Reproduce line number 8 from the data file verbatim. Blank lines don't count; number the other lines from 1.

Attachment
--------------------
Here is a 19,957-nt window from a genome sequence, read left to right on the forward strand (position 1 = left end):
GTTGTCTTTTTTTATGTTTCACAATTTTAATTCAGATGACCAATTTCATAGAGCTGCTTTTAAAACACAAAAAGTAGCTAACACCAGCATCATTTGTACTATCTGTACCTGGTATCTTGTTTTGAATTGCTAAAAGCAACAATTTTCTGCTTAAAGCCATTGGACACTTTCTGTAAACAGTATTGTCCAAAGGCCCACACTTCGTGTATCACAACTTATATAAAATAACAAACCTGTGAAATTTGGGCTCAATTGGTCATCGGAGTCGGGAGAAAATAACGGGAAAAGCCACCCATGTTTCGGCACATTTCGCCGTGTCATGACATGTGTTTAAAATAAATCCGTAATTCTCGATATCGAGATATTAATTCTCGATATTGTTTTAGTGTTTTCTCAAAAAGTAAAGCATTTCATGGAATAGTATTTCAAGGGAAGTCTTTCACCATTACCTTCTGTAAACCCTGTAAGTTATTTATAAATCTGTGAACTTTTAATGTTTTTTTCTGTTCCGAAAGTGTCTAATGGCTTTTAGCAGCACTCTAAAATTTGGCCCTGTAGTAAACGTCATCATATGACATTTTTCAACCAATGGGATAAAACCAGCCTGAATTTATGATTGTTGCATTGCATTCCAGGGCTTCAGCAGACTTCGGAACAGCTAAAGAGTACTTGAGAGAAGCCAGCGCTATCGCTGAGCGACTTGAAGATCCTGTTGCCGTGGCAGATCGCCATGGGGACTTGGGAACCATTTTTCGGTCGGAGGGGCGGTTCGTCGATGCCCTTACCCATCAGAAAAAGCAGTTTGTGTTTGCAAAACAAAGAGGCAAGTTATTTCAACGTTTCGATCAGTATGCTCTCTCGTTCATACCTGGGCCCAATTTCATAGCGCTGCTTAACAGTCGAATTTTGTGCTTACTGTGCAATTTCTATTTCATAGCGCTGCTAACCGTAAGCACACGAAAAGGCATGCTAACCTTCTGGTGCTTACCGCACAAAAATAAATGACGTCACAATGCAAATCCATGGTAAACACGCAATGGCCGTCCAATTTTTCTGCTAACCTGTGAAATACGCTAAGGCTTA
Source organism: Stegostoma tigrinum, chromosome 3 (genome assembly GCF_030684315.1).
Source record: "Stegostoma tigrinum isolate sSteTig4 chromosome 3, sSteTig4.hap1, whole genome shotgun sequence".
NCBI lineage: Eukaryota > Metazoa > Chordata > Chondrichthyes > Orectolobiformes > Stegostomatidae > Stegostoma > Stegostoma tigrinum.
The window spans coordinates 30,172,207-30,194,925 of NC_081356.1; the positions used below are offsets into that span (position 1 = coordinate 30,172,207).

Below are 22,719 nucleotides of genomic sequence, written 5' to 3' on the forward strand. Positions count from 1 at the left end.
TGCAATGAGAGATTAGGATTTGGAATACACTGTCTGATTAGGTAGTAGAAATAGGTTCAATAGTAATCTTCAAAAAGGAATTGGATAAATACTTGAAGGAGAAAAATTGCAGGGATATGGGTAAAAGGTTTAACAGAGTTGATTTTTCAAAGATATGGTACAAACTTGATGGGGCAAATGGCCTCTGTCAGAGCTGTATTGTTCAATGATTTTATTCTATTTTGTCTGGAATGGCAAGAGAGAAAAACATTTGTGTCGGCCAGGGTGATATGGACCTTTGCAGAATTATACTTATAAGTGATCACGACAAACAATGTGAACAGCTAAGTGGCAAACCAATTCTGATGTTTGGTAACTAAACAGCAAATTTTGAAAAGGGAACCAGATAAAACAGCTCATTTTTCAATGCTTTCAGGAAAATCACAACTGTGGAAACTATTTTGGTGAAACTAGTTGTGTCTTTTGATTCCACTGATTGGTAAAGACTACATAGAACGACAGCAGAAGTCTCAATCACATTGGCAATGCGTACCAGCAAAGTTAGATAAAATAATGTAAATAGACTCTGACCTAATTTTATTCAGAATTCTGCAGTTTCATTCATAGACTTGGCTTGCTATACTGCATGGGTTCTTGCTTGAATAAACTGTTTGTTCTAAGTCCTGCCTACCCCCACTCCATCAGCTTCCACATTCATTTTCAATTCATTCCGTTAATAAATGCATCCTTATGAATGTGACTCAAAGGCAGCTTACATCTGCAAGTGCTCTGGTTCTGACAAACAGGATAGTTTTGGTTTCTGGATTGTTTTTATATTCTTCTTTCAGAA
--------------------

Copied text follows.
TGCAATGAGAGATTAGGATTTGGAATACACTGTCTGATTAGGTAGTAGAAATAGGTTCAATAGTAATCTTCAAAAAGGAATTGGATAAATACTTGAAGGAGAAAAATTGCAGGGATATGGGTAAAAGGTTTAACAGAGTTGATTTTTCAAAGATATGGTACAAACTTGATGGGGCAAATGGCCTCTGTCAGAGCTGTATTGTTCAATGATTTTATTCTATTTTGTCTGGAATGGCAAGAGAGAAAAACATTTGTGTCGGCCAGGGTGATATGGACCTTTGCAGAATTATACTTATAAGTGATCACGACAAACAATGTGAACAGCTAAGTGGCAAACCAATTCTGATGTTTGGTAACTAAACAGCAAATTTTGAAAAGGGAACCAGATAAAACAGCTCATTTTTCAATGCTTTCAGGAAAATCACAACTGTGGAAACTATTTTGGTGAAACTAGTTGTGTCTTTTGATTCCACTGATTGGTAAAGACTACATAGAACGACAGCAGAAGTCTCAATCACATTGGCAATGCGTACCAGCAAAGTTAGATAAAATAATGTAAATAGACTCTGACCTAATTTTATTCAGAATTCTGCAGTTTCATTCATAGACTTGGCTTGCTATACTGCATGGGTTCTTGCTTGAATAAACTGTTTGTTCTAAGTCCTGCCTACCCCCACTCCATCAGCTTCCACATTCATTTTCAATTCATTCCGTTAATAAATGCATCCTTATGAATGTGACTCAAAGGCAGCTTACATCTGCAAGTGCTCTGGTTCTGACAAACAGGATAGTTTTGGTTTCTGGATTGTTTTTATATTCTTCTTTCAGAA